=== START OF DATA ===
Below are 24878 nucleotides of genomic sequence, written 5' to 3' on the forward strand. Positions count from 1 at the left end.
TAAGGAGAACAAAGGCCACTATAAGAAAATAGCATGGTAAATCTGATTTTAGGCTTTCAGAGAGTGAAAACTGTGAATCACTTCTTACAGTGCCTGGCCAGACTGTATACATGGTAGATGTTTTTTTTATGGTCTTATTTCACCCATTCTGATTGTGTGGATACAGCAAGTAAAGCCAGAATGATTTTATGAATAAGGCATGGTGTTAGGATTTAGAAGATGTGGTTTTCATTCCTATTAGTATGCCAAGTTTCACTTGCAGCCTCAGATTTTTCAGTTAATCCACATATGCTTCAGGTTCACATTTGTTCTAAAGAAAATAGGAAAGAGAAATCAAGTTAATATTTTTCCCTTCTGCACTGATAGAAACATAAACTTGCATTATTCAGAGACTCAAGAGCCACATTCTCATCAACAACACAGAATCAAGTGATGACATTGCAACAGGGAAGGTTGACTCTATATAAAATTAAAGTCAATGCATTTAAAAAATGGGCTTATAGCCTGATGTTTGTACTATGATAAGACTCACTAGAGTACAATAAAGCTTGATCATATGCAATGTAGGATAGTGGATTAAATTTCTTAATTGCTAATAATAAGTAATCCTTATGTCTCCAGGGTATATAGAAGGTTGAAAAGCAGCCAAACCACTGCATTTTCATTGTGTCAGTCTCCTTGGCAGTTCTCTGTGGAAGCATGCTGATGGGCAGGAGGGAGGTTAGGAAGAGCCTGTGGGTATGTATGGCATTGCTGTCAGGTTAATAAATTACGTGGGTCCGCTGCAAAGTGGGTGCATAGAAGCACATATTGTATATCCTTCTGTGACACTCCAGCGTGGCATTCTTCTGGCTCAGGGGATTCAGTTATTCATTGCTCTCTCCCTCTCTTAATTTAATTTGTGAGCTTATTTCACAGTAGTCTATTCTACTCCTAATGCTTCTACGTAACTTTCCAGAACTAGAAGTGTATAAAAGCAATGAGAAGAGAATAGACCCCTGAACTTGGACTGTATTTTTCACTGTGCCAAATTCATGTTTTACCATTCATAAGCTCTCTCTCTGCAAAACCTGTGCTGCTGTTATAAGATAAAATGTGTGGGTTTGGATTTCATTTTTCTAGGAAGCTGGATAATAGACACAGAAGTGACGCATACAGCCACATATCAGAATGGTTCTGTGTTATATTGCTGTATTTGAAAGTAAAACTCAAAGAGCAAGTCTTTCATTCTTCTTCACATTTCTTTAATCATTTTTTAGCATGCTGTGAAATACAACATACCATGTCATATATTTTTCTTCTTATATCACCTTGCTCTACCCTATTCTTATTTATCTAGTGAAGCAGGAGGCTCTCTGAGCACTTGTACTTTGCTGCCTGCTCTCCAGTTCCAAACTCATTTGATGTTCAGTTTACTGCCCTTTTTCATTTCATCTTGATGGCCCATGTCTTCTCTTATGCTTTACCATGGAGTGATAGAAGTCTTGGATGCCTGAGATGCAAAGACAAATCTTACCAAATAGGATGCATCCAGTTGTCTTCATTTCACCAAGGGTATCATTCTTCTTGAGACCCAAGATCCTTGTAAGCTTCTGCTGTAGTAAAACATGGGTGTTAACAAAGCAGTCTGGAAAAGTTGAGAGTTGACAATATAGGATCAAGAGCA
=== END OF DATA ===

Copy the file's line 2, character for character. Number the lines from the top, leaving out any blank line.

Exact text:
TAAGGAGAACAAAGGCCACTATAAGAAAATAGCATGGTAAATCTGATTTTAGGCTTTCAGAGAGTGAAAACTGTGAATCACTTCTTACAGTGCCTGGCCAGACTGTATACATGGTAGATGTTTTTTTTATGGTCTTATTTCACCCATTCTGATTGTGTGGATACAGCAAGTAAAGCCAGAATGATTTTATGAATAAGGCATGGTGTTAGGATTTAGAAGATGTGGTTTTCATTCCTATTAGTATGCCAAGTTTCACTTGCAGCCTCAGATTTTTCAGTTAATCCACATATGCTTCAGGTTCACATTTGTTCTAAAGAAAATAGGAAAGAGAAATCAAGTTAATATTTTTCCCTTCTGCACTGATAGAAACATAAACTTGCATTATTCAGAGACTCAAGAGCCACATTCTCATCAACAACACAGAATCAAGTGATGACATTGCAACAGGGAAGGTTGACTCTATATAAAATTAAAGTCAATGCATTTAAAAAATGGGCTTATAGCCTGATGTTTGTACTATGATAAGACTCACTAGAGTACAATAAAGCTTGATCATATGCAATGTAGGATAGTGGATTAAATTTCTTAATTGCTAATAATAAGTAATCCTTATGTCTCCAGGGTATATAGAAGGTTGAAAAGCAGCCAAACCACTGCATTTTCATTGTGTCAGTCTCCTTGGCAGTTCTCTGTGGAAGCATGCTGATGGGCAGGAGGGAGGTTAGGAAGAGCCTGTGGGTATGTATGGCATTGCTGTCAGGTTAATAAATTACGTGGGTCCGCTGCAAAGTGGGTGCATAGAAGCACATATTGTATATCCTTCTGTGACACTCCAGCGTGGCATTCTTCTGGCTCAGGGGATTCAGTTATTCATTGCTCTCTCCCTCTCTTAATTTAATTTGTGAGCTTATTTCACAGTAGTCTATTCTACTCCTAATGCTTCTACGTAACTTTCCAGAACTAGAAGTGTATAAAAGCAATGAGAAGAGAATAGACCCCTGAACTTGGACTGTATTTTTCACTGTGCCAAATTCATGTTTTACCATTCATAAGCTCTCTCTCTGCAAAACCTGTGCTGCTGTTATAAGATAAAATGTGTGGGTTTGGATTTCATTTTTCTAGGAAGCTGGATAATAGACACAGAAGTGACGCATACAGCCACATATCAGAATGGTTCTGTGTTATATTGCTGTATTTGAAAGTAAAACTCAAAGAGCAAGTCTTTCATTCTTCTTCACATTTCTTTAATCATTTTTTAGCATGCTGTGAAATACAACATACCATGTCATATATTTTTCTTCTTATATCACCTTGCTCTACCCTATTCTTATTTATCTAGTGAAGCAGGAGGCTCTCTGAGCACTTGTACTTTGCTGCCTGCTCTCCAGTTCCAAACTCATTTGATGTTCAGTTTACTGCCCTTTTTCATTTCATCTTGATGGCCCATGTCTTCTCTTATGCTTTACCATGGAGTGATAGAAGTCTTGGATGCCTGAGATGCAAAGACAAATCTTACCAAATAGGATGCATCCAGTTGTCTTCATTTCACCAAGGGTATCATTCTTCTTGAGACCCAAGATCCTTGTAAGCTTCTGCTGTAGTAAAACATGGGTGTTAACAAAGCAGTCTGGAAAAGTTGAGAGTTGACAATATAGGATCAAGAGCA